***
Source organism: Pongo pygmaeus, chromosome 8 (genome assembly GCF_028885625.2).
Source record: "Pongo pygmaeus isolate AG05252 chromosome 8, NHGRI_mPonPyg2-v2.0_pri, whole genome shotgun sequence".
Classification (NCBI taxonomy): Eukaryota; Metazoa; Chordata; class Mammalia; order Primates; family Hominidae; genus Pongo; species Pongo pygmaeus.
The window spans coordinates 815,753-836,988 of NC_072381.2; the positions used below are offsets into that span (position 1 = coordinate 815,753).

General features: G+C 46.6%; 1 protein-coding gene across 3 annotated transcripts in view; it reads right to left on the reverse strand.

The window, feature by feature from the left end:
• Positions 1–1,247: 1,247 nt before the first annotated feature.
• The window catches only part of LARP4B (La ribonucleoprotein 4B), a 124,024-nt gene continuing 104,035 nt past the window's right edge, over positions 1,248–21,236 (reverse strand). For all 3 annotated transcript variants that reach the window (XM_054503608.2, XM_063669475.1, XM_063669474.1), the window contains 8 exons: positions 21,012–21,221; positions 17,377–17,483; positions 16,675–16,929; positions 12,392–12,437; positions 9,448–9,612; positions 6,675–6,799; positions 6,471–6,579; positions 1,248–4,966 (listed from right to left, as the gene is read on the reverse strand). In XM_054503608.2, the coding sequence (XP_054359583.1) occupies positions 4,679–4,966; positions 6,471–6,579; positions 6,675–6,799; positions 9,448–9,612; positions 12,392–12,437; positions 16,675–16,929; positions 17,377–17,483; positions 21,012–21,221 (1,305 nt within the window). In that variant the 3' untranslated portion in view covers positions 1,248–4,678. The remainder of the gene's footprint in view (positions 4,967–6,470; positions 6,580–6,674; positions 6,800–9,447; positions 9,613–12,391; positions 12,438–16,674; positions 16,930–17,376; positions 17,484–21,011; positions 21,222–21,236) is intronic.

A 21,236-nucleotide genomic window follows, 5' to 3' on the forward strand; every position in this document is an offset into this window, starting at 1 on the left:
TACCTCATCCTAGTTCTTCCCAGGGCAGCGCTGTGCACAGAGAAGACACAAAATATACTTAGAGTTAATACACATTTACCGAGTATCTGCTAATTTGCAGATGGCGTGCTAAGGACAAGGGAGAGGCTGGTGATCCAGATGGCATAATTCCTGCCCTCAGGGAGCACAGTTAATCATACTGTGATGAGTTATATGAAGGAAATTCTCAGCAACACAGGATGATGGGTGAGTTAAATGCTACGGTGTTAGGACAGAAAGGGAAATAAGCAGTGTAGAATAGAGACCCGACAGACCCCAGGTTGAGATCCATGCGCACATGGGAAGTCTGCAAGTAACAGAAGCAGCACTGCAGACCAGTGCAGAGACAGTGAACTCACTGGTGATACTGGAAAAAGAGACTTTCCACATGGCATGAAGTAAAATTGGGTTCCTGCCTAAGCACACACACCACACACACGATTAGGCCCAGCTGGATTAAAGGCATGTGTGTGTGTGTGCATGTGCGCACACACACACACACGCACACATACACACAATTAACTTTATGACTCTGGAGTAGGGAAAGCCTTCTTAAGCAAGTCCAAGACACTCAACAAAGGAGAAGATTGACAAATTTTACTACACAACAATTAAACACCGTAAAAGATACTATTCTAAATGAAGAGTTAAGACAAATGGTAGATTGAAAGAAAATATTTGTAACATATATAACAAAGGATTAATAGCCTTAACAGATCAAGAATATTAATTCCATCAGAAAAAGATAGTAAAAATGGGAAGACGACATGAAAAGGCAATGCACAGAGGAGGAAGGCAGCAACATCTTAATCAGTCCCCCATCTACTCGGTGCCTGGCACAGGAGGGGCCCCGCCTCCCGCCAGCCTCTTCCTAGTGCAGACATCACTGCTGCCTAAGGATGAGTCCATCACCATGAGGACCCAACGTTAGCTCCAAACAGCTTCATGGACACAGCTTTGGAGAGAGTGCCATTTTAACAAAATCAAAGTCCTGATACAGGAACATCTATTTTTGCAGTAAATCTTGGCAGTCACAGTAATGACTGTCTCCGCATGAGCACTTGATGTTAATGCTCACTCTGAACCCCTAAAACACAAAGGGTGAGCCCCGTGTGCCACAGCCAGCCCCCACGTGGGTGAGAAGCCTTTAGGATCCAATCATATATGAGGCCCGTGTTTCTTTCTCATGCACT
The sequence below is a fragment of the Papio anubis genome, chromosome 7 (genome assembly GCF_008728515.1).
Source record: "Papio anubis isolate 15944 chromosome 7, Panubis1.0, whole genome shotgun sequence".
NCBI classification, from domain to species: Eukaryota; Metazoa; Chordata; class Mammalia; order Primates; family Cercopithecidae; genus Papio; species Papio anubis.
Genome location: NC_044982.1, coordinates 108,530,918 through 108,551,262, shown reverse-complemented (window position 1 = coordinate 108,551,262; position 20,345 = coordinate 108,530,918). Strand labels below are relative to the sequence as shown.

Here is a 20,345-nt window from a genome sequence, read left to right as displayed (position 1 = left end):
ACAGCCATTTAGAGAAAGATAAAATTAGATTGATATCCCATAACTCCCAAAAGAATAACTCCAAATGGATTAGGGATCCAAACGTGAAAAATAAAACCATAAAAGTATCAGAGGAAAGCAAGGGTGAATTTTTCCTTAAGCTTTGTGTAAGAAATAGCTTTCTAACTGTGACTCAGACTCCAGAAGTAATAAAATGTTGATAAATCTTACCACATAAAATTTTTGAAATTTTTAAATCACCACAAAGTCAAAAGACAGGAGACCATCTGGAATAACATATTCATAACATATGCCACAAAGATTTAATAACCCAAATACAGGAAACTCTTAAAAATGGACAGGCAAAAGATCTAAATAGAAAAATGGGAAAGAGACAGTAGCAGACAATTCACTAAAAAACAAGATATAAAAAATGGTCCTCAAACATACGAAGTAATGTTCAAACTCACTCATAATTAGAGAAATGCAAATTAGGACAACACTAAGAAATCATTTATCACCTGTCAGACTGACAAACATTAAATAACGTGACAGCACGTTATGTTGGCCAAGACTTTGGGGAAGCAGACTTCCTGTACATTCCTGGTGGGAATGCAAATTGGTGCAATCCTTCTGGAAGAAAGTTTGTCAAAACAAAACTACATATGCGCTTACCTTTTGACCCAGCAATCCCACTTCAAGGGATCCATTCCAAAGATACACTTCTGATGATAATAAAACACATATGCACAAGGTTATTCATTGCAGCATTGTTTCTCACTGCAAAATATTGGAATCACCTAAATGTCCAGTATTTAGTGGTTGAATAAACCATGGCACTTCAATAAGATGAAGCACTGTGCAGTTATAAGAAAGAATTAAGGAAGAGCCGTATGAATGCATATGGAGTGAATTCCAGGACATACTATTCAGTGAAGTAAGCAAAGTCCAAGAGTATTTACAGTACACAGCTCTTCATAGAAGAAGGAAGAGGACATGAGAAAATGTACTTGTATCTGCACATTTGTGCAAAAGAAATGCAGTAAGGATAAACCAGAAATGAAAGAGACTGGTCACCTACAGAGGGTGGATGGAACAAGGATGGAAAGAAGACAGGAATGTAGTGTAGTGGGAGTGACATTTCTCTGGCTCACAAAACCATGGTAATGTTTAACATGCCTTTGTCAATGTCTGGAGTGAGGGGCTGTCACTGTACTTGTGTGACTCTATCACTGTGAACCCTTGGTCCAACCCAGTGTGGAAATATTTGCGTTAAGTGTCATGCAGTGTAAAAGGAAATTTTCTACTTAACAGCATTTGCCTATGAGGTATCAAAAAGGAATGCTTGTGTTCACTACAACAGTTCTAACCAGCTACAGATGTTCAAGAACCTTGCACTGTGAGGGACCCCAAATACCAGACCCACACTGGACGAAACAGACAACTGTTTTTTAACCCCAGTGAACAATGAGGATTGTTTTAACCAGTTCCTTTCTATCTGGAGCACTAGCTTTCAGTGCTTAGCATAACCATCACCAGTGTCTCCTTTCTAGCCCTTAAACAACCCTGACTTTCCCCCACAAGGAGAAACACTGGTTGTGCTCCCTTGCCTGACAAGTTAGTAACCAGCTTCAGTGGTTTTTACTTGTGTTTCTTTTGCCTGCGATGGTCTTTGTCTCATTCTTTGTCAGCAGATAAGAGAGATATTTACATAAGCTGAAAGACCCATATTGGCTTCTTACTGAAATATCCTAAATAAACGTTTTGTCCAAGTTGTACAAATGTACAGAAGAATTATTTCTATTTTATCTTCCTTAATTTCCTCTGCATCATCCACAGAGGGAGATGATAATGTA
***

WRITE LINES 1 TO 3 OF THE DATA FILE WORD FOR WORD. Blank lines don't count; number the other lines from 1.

Source organism: Pongo pygmaeus, chromosome 8 (genome assembly GCF_028885625.2).
Source record: "Pongo pygmaeus isolate AG05252 chromosome 8, NHGRI_mPonPyg2-v2.0_pri, whole genome shotgun sequence".
Classification (NCBI taxonomy): Eukaryota; Metazoa; Chordata; class Mammalia; order Primates; family Hominidae; genus Pongo; species Pongo pygmaeus.